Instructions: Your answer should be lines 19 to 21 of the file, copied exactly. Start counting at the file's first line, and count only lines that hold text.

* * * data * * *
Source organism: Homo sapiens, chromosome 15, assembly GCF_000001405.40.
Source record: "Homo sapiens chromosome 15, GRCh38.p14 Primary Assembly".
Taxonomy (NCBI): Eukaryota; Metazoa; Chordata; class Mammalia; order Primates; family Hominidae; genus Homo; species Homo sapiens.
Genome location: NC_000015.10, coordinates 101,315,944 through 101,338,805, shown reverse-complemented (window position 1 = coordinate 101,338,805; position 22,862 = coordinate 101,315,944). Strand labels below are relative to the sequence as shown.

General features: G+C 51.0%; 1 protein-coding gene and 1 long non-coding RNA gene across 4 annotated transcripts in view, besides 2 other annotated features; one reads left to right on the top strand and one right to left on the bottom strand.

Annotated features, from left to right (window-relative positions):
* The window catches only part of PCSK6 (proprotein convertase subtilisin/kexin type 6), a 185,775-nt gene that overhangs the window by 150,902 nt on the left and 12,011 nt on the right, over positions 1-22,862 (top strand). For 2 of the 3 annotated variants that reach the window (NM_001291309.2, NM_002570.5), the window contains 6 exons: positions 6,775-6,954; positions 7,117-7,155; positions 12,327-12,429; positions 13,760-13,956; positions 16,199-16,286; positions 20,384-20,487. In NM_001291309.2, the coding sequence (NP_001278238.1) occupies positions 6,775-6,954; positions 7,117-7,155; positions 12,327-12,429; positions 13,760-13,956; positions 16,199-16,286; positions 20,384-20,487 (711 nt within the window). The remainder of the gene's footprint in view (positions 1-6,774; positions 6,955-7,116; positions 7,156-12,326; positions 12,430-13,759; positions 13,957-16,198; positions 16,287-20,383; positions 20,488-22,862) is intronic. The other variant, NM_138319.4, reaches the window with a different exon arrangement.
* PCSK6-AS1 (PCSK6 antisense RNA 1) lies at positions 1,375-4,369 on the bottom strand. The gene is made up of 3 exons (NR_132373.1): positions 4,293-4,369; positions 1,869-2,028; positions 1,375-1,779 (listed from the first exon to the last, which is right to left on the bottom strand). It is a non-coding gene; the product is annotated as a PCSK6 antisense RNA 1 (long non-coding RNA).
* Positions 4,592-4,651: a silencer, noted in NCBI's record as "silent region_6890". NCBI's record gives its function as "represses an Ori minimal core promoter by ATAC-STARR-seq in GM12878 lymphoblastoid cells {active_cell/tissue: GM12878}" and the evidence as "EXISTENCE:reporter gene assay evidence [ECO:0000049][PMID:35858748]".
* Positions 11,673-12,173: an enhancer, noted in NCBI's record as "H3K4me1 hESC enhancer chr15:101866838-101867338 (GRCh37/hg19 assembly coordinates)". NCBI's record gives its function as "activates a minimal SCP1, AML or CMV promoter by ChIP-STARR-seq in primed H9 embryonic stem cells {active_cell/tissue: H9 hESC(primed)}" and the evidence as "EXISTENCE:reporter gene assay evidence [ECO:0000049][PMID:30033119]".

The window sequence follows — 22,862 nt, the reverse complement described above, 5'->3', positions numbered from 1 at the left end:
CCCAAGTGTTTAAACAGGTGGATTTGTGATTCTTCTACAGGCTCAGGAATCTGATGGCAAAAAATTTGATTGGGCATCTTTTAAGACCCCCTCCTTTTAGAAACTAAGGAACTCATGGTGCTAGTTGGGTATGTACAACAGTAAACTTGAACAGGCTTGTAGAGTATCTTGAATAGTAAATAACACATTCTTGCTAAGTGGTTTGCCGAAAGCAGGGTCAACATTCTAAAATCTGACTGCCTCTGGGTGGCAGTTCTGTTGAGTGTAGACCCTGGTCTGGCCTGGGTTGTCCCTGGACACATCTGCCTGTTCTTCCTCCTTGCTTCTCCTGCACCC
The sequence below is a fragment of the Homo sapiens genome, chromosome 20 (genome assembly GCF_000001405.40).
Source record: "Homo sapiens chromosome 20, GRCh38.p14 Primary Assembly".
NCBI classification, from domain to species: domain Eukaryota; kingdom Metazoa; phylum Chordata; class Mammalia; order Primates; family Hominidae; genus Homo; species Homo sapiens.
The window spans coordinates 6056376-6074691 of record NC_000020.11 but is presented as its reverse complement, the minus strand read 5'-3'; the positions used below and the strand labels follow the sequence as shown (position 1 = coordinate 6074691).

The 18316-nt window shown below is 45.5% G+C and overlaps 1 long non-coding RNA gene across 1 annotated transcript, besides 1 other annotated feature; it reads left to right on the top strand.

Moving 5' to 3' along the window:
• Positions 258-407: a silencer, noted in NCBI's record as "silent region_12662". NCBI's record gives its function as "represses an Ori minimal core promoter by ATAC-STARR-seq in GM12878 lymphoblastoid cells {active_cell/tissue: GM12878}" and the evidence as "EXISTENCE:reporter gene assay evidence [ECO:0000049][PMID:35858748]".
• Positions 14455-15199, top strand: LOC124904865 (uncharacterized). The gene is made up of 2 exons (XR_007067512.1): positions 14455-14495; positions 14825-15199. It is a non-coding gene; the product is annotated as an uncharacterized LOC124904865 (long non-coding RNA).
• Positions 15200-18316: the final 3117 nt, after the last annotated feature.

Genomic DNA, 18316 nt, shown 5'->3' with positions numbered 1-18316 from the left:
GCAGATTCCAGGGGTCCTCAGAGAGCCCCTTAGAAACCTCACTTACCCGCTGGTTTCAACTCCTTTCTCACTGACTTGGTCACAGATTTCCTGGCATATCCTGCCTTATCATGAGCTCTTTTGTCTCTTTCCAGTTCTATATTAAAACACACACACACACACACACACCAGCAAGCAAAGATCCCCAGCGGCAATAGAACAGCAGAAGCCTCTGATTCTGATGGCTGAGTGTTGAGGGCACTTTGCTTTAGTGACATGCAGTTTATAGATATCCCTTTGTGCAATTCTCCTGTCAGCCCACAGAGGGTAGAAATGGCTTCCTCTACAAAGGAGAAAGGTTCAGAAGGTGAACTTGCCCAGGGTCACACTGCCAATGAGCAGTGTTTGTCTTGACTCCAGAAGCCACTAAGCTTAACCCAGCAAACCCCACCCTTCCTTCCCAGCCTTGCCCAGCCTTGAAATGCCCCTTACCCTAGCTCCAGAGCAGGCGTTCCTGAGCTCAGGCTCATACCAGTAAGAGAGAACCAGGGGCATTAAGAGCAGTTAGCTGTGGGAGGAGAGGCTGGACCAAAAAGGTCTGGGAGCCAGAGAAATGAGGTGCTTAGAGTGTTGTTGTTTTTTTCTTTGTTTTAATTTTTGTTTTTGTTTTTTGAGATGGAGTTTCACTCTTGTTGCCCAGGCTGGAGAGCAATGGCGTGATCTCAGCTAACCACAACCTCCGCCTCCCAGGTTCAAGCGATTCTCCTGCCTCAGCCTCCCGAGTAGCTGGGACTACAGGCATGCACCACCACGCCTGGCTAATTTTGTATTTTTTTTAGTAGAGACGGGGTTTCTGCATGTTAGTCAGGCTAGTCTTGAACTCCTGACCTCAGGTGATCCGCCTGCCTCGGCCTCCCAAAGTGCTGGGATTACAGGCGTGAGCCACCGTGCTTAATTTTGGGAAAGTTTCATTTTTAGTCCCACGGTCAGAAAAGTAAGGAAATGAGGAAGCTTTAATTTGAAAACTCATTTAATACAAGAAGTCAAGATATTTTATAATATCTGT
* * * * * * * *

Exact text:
• Positions 258-407: a silencer, noted in NCBI's record as "silent region_12662". NCBI's record gives its function as "represses an Ori minimal core promoter by ATAC-STARR-seq in GM12878 lymphoblastoid cells {active_cell/tissue: GM12878}" and the evidence as "EXISTENCE:reporter gene assay evidence [ECO:0000049][PMID:35858748]".
• Positions 14455-15199, top strand: LOC124904865 (uncharacterized). The gene is made up of 2 exons (XR_007067512.1): positions 14455-14495; positions 14825-15199. It is a non-coding gene; the product is annotated as an uncharacterized LOC124904865 (long non-coding RNA).
• Positions 15200-18316: the final 3117 nt, after the last annotated feature.